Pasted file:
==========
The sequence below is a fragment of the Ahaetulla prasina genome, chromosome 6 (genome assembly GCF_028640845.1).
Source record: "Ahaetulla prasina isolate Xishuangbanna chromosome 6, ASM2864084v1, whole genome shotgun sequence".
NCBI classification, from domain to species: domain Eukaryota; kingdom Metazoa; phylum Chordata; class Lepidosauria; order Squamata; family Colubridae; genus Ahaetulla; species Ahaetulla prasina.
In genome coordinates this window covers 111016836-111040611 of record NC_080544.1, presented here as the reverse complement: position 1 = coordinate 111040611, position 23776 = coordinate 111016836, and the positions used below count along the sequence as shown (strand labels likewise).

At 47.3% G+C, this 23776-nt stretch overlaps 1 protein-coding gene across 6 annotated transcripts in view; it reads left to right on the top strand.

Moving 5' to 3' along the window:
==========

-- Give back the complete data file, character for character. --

The sequence below is a fragment of the Ahaetulla prasina genome, chromosome 6 (genome assembly GCF_028640845.1).
Source record: "Ahaetulla prasina isolate Xishuangbanna chromosome 6, ASM2864084v1, whole genome shotgun sequence".
NCBI classification, from domain to species: domain Eukaryota; kingdom Metazoa; phylum Chordata; class Lepidosauria; order Squamata; family Colubridae; genus Ahaetulla; species Ahaetulla prasina.
In genome coordinates this window covers 111016836-111040611 of record NC_080544.1, presented here as the reverse complement: position 1 = coordinate 111040611, position 23776 = coordinate 111016836, and the positions used below count along the sequence as shown (strand labels likewise).

At 47.3% G+C, this 23776-nt stretch overlaps 1 protein-coding gene across 6 annotated transcripts in view; it reads left to right on the top strand.

Moving 5' to 3' along the window: